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NEWS | Feb. 9, 2015

Soldiers Learn Jiu-Jitsu, Enhance Combat Skills

By Staff Sgt. Amanda Tucker, U.S. Army

The route to the gym is far from easy. The Soldiers stand waiting for the bus that will take them to two different military camps before getting off at their stop. Then they have to walk off post into the bustling streets of Korea, navigating across traffic. Entering a door wedged in between two small businesses, the Soldiers climb the hidden stair cases in order to train in jiu-jitsu.

A small group of Soldiers with 19th Expeditionary Sustainment Command train after work in jiu-jitsu, a martial art system focused on ground fighting and grappling, with Korean martial artists, enhancing their combative training.

Combatives is a style of hand-to-hand combat used by the Army. It consists of a mix of effective combat techniques from various martial arts styles. Soldiers use Brazilian Jiu-Jitsu grappling and throws, take downs from Judo and wrestling and strikes from boxing and Muay Thai.

"Combatives is designed to protect yourself in hand-to-hand combat on the battle field," said Staff Sgt. Lizandro Gonzalez, the 19th ESC combatives team instructor and Miami, Fla., native. "It's broken down to the very basic level. The thing about Brazilian Jiu-Jitsu is that jiu-jitsu steers away from everybody having to do the same technique.

Gonzalez has been going to the gym for the past six months and has even introduced one of his fellow competitors to the gym. Pvt. 1st Class Kaleb Whitten, an intelligence analyst with 19th ESC and Onalaska, Texas, native, approached Gonzalez in passing one day about jiu-jitsu. Whitten, who used to be a wrestle,r has been attending the school for 3 months.

While the Soldiers are taking the opportunity to learn and develop their fighting skills, there are still barriers that they have to overcome. Most of the students do not know English and the instructor primarily teaches the class in Korean.

"The instructor doesn't necessarily give instructions in Korean and in English," said Gonzalez. "A lot is left to your own interpretation, but I have enough experience where I can see the instructor do a maneuver and kind of make it out to be my own without having to be shown to the side."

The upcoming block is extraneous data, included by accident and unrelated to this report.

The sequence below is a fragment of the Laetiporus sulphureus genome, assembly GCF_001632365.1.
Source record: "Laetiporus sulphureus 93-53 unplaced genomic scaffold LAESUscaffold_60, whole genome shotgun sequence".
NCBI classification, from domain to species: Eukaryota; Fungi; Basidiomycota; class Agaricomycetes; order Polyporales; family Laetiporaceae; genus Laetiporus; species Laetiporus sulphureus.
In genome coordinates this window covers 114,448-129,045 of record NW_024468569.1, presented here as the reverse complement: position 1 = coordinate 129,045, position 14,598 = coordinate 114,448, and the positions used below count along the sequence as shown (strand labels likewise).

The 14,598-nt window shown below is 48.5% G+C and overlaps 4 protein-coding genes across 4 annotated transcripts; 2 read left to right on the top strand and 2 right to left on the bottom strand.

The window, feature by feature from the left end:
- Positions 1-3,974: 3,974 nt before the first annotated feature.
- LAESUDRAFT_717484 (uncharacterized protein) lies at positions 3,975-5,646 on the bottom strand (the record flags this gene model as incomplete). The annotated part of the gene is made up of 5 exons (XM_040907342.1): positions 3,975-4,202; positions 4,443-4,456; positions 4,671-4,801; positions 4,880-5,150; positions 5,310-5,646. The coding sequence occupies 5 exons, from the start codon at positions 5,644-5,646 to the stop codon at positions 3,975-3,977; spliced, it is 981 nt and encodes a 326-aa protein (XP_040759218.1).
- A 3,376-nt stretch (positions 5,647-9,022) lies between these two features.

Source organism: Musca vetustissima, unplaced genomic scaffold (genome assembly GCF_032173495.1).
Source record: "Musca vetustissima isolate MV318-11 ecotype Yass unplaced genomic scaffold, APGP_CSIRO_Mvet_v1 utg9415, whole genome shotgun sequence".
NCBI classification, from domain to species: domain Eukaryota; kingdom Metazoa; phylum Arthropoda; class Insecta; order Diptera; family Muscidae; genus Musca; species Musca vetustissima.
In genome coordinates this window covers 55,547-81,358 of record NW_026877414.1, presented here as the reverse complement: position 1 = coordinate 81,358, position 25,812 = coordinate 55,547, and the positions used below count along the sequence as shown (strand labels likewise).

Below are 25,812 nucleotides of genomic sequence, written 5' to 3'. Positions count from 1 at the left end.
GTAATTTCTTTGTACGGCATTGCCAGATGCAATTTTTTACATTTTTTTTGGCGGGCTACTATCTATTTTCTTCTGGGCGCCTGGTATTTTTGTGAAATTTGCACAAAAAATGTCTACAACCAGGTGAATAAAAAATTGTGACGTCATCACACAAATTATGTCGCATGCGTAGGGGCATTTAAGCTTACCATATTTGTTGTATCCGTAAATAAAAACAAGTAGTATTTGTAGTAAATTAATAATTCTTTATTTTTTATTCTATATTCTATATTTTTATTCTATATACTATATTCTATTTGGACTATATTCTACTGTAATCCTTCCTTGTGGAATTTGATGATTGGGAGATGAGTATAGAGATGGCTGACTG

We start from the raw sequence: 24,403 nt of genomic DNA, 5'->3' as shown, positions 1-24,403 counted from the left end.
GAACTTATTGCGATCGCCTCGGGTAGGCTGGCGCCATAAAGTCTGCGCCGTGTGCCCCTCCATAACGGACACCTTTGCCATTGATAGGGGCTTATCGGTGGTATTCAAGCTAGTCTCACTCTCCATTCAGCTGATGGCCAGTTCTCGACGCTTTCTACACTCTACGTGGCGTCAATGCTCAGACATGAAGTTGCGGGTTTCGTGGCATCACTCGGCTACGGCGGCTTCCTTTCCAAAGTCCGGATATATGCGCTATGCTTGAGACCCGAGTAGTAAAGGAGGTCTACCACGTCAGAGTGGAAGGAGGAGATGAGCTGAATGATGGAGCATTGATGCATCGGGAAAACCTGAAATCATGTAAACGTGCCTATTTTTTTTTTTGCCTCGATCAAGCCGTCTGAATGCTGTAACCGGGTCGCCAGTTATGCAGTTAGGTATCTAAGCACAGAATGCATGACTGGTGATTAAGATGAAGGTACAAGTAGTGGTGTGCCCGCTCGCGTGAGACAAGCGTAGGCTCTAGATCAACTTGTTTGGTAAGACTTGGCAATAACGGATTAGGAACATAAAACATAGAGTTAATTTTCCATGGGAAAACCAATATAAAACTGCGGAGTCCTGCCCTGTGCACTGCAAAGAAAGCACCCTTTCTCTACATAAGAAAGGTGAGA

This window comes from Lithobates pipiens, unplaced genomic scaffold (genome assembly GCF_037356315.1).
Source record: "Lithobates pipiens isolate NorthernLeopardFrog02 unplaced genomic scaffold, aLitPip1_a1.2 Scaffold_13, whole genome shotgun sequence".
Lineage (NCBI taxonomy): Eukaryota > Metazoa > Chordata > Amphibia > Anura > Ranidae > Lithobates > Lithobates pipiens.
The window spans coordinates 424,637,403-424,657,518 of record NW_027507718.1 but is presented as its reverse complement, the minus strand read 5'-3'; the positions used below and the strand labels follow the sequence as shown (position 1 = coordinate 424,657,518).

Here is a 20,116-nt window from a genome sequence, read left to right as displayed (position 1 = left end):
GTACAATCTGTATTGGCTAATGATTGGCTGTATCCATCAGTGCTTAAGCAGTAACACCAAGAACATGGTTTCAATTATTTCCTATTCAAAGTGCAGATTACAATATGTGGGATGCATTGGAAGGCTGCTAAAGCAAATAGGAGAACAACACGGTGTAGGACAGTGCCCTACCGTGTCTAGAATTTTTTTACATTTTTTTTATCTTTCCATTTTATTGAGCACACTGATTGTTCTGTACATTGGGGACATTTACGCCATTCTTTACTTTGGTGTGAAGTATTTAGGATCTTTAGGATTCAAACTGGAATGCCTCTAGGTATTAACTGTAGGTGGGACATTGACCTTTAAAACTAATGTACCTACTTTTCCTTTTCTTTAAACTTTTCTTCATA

Whitten, however, is new to the sport and has developed his own method for learning from the instructor when Gonzalez is not available to break down the moves.

"I'll watch the instructor and watch how he moves his body and how he maneuver his opponent," said Whitten, "After watching him a few times I learn how to perform the technique."

Gonzalez has also found another way to communicate with the Korean students. As a purple belt, Gonzalez occasionally gets questions from other students when he uses a technique that they are not aware of.

"When I'm trying to show a Korean student a move, I try to break down the technique into three steps since I know how to count to three in (Korean)," said Gonzalez. "The biggest lesson that I've learned is that martial arts has no language barrier."

While David Bae, Hoon Machado daemyung region instructor, uses little English to teach his jiu-jitsu classes at the gym, he knows to emphasize certain points while checking the Soldier's form during drill exercises. He has run the gym for approximately two years and trained approximately eight Soldiers during that time.

"The soldiers who come in here to train are actually going to need these skills to survive in combat," said Bae. "They need these skills to do their job so I take more care of them to actually learn it as opposed to kids who just do it as a hobby."

Gonzalez emphasized the other aspects that training in jiu-jitsu has accomplished outside of the gym. He is convinced that martial arts affects many other aspects in a person's life.

"I think with programs like combatives and jiu-jitsu, not only are (Soldiers) facing their opponent but they are also facing themselves," said Gonzalez. "If you have a strong connection between the mind and body, that effort is going to leak into other facets of your life. I think that it is an integral part in the total soldier concept, making sure that the soldier is not only strong in their body but also strong in the mind. That directly applies to being in the war zone, being on the battle field."

The classes that the Soldiers attend are primarily broken into three sections of time. First, David shows one or more techniques to the class. He then lets the students practice them while walking between groups and correcting the forms of those who are struggling. After this practice session, the class starts playing a short game. Two of the students will sit in the middle of the floor, while the rest line up on the wall and take their turns competing against them. The object of the game is for the person on top to pass the guard while the one on bottom tries to get their opponent on their back. Then the rest of the class is spent in five minute intervals of one-on-one rolling for submission with water breaks in between. After an hour of heavy grappling, the Soldiers change and begin their journey back through heavy traffic, guarded gates and bouncing bus rides to bed.

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